The enemies-to-lovers trope in ‘Bridgerton’ season two is astounding

David Matos, Associate Arts and Life Editor

Illustration by (Amanda Riha)

Lavish updos, feather quills and a seemingly impossible romance that’s both frustrating and burning of intrigue are all encompassed in the second season of “Bridgerton.”

The much-anticipated second installment finally premiered on Netflix on March 25, and it did not disappoint.

Set in glamorous 1813 London during the era-appropriate marriage season, the show is based on a series of romance novels written by Julia Quinn.

The first season followed the lascivious romance between the town’s diamond Daphne Bridgerton (Phoebe Dynevor) and the Duke of Hastings, Simon Basset (Regé-Jean Page). The show captivated viewers because of the chemistry between the season’s leading couple and sex scenes that left very little to the imagination.

There was an alarming amount of butt shots, to say the least.

Now, if you were hoping for another season of ruthless amounts of spontaneous sex, then I have some bad news for you — there’s rarely any. Aside from an occasional glimpse of a Bridgerton’s backside, there’s a significant lack of intimacy between the second season’s leading couple. Despite this, Anthony Bridgerton (Jonathan Bailey) and Kate Sharma (Simone Ashley) expressed their passion brilliantly through the twinkle in their eyes every time they met.

Hardly any words were ever exchanged on how this season’s couple truly felt for one another. Through several subtle gestures of desire, whether it was a passing look or an embrace that’s always interrupted before they could seal the deal, Anthony and Kate’s yearning for each other was evident. This made it even more maddening when their ambitions could not be satisfied due to foregoing plans that did not involve finding love.

Anthony does not desire to find a soulmate, but rather a woman that’s fit for the role of his wife so he can honor his duty as a gentleman during the regency era. As part of his plan, he chooses to unify with this year’s diamond, Edwina Sharma (Charithra Chandran), handpicked by Queen Charlotte (Golda Rosheuve).

The annual ceremony is a mating ritual where the queen of England names a woman that encapsulates beauty and grace.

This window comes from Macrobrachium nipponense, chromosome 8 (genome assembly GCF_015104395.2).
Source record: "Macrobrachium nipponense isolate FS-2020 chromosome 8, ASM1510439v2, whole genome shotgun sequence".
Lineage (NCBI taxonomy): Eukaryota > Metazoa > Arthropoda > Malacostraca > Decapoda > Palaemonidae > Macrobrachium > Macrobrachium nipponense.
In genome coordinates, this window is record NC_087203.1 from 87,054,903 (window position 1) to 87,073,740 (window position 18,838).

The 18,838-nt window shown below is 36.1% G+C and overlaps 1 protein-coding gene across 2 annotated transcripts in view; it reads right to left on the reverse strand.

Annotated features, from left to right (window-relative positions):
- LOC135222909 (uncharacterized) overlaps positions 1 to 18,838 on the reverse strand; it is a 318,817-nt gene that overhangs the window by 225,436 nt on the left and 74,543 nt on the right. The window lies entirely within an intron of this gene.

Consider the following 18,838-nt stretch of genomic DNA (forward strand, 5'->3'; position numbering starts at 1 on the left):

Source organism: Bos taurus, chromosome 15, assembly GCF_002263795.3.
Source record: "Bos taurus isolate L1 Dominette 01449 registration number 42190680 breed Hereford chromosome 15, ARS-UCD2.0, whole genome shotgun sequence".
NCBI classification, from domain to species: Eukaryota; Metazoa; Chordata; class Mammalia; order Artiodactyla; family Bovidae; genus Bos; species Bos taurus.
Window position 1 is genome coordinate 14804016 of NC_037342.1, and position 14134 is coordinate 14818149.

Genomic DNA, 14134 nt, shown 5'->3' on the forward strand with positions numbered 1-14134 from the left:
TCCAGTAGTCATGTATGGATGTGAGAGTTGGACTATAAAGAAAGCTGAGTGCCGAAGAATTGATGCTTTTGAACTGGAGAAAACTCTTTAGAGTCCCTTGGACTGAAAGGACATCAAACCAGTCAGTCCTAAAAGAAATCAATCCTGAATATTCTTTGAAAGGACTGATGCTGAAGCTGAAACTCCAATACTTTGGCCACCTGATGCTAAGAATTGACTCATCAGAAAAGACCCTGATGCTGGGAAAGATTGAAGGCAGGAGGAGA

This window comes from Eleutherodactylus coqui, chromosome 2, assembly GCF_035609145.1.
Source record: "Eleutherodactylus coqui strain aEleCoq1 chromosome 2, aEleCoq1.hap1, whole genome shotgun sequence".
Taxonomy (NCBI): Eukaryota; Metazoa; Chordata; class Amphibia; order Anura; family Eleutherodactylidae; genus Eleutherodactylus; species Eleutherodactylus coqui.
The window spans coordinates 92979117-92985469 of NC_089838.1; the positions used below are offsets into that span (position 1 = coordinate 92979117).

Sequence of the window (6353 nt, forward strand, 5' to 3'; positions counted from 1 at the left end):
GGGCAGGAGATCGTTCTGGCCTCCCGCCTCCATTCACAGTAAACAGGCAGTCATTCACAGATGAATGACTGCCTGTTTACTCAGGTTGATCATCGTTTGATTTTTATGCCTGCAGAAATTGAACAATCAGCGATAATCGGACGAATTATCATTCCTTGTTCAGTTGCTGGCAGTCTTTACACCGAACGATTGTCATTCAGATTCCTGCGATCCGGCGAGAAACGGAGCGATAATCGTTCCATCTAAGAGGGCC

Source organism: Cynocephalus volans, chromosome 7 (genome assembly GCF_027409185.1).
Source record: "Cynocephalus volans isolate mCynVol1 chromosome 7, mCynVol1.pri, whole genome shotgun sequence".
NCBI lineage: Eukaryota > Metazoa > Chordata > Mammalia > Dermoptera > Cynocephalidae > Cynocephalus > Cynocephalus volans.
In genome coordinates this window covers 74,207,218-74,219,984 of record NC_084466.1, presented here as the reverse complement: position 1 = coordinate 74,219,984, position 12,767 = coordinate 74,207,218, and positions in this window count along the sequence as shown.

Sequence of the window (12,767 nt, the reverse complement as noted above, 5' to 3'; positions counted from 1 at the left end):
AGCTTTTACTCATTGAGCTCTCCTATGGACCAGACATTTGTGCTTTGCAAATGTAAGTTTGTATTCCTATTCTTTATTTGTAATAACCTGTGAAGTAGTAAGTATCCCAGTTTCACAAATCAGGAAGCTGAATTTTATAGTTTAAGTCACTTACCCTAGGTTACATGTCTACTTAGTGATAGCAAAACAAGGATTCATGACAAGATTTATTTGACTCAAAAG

They become the town’s most prized jewel, or the diamond of the season.

Edwina’s older sister, Kate, disapproves of the pairing after overhearing his true agenda for her sister. Needless to say, Kate and Anthony are set up to be enemies from the start. This makes their eventual romance all the more gratifying.

In one scene, Kate and Anthony are mid-argument when a bee stings her on the shoulder. Someone Anthony loved dearly died years prior in the exact same way. He starts going ballistic until she places his hand on her chest to express that she’s fine.

Their apparent hatred for one another was interrupted with an act of tenderness. It was arguably the most intimate scene the show has ever had, even compared to the sex-filled first season, and I loved every second of it.

In an exceptionally revealing scene, Anthony utters the line “You’re the bane of my existence and the object of all my desires,” as he declares his love to Kate. The single phrase encompasses their complicated relationship, and some real- life affairs between viewers of the show, perfectly.

There’s something so relatable and exciting about loving someone you can’t be with due to societal expectations. You might feel the need to fulfill a role that doesn’t involve who you desire the most. Everything is working against you to be with your soulmate, which makes your shared love even stronger. In Anthony’s case, Edwina’s veil is what’s separating him from his happiness, Kate.

Though I don’t usually acclaim romantic shows, “Bridgerton” has undoubtedly caused me to sing a different tune. I will admit the first two episodes were slow, but the episodes to follow were engaging and full of scandal that I was devoted to finishing the series in one sitting.

The storytelling of this go-around was just as strong as the previous season. Bailey and Ashley are impeccable actors, and I hope to see them in more endeavors as each character’s story comes to a satisfying finish.